The Groundwork for the Metaphysics of Morals was written in 1785, four years after Kant had written his magnum opus, The Critique of Pure Reason. In the Groundwork, Kant aims to extend the insights of the Critique. Where the Critique inquired into the human mind and asked what kind of knowledge we can legitimately claim, the Groundwork pushes into the realm of moral philosophy—asking what sorts of duties and obligations we have. Just as the Critique was supposed to clear away the claims of previous philosophies in order to assess what we can legitimately know and how we can know it, the purpose of the Groundwork was to clarify the core concepts of morality and to demonstrate what relationship morality had to human beings. The Groundwork would serve as the basis for his later, expanded work, the Critique of Practical Reason, which Kant published in 1788.
The Groundwork is usually understood as a response to the moral theories of the Scottish Enlightenment, particularly those of David Hume, whose skepticism Kant engaged in the critique, as well as the economist Adam Smith. Since both philosophers believed that all knowledge came from sensory experience, they believed that the same was true of moral judgments. According to the Scottish thinkers, whose ideas are known as the theory of moral sentiments, we consider good that which it gives us pleasure to do; this pleasure comes from the approval that we get for doing it. By the same token, we do good in order to avoid the bad feelings we would get from doing bad. For example, if we see someone suffering, we would feel bad if we did nothing, and the desire to avoid this bad feeling motivates us to do "good." Therefore, Hume and Smith say, morality does not have an objective basis. Kant argued against this: he wanted to prove that objective, universal moral judgments were possible, and that they were not rooted in feeling, but rather, in the form of the judgments themselves, which, Kant argued, was universal and unchanging.
For this reason, the Groundwork is also typically contrasted against the utilitarian school of philosophy, particularly Jeremy Benthem and John Stuart Mill, which came after Kant. The utilitarians argued that the goodness consisted in doing the greatest good for the greatest number. Kant’s universalist—or, as it is sometimes called, deontological—view of morality rejected the utilitarian view for the same reason that he rejected the theory of moral sentiments. Kant argues that to do good in hope of a good result is, in effect, to act in hopes of a reward, and therefore neither free nor truly moral.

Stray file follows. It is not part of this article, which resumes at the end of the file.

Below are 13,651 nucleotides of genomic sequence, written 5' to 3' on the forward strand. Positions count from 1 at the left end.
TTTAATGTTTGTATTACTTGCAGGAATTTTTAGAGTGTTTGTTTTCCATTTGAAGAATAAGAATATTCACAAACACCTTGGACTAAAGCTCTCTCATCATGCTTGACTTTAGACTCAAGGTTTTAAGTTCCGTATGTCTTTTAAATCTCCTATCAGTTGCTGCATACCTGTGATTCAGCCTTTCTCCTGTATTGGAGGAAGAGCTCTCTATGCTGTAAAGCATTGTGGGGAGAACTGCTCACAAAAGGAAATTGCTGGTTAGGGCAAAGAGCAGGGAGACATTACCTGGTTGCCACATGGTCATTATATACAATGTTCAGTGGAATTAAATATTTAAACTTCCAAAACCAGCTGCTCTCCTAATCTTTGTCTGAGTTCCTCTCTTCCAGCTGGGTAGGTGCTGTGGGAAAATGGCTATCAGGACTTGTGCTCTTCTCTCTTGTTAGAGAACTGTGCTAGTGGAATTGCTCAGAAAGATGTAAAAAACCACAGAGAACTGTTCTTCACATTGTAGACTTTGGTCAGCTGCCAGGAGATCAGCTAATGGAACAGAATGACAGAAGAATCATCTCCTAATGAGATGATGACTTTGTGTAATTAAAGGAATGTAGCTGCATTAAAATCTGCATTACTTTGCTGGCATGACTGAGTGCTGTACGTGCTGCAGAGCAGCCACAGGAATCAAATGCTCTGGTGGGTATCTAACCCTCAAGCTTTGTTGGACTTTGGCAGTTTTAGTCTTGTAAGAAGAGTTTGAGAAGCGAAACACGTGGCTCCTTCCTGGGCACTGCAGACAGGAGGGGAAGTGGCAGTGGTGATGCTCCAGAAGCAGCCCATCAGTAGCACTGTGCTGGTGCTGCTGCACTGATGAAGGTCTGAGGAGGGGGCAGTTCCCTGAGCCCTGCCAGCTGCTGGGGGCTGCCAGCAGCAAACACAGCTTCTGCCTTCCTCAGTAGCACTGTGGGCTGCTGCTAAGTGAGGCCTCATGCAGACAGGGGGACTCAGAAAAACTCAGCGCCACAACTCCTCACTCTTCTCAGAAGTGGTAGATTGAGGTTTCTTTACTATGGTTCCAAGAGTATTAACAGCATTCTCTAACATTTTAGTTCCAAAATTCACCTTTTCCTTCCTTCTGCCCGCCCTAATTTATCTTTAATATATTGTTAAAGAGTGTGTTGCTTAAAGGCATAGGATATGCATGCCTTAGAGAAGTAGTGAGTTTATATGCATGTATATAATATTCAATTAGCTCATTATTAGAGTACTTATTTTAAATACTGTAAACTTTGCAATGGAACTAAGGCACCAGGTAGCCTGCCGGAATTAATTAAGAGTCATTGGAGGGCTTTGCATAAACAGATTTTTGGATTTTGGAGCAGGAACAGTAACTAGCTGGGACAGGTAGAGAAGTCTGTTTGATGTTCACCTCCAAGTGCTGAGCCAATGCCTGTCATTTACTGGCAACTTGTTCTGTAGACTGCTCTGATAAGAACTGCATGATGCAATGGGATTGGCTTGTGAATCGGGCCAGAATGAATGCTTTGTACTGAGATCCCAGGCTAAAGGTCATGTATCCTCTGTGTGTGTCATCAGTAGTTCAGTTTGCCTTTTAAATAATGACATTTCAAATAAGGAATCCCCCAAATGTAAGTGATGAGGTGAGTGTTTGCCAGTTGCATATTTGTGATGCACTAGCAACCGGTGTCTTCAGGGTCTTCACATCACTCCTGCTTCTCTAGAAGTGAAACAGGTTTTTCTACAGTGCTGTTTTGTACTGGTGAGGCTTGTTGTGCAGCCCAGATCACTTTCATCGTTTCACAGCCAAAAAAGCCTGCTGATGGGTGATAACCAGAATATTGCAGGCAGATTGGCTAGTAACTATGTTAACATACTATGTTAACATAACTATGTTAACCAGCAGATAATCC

The most famous idea in the Groundwork is the categorical imperative—the argument that only those actions are truly moral that can be the basis for a possible law. The categorical imperative is, in essence, a philosophical justification for the "golden rule": you should only commit those actions that you believe are universally justified. The concept has received enormous amounts of philosophical attention, from the time that it was published until today. Kant’s followers believed that he had successfully laid the basis for a universal morality, even if he hadn’t successfully shown that it was necessary to act morally. Famous readers like the poet Friedrich Schiller, as well as the philosophers G.W.F. Hegel and Friedrich Nietzsche, argued that the categorical imperative was cold, and based on a faulty universalism that denied individual experience.
Other aspects of the text have simply become part of our moral culture. The notion that treating others with dignity is inseparable from being aware of our dignity as human beings, as well as the idea that human dignity is inviolable, has been coded into numerous constitutions. Kant’s belief in a common humanity echoes the Enlightenment ideals of the eighteenth and nineteenth centuries. And, perhaps more subtly, echoes of the implication that one morality can be applicable not just for all individuals, but for all parts of an individual’s life, making no distinction for class, gender, race, or social position,, can be found in contemporary debates about politics in media or sexual harassment in the workplace.